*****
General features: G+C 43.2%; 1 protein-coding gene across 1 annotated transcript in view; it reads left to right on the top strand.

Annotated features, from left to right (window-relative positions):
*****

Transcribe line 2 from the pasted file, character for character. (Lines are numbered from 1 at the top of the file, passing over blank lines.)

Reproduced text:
Annotated features, from left to right (window-relative positions):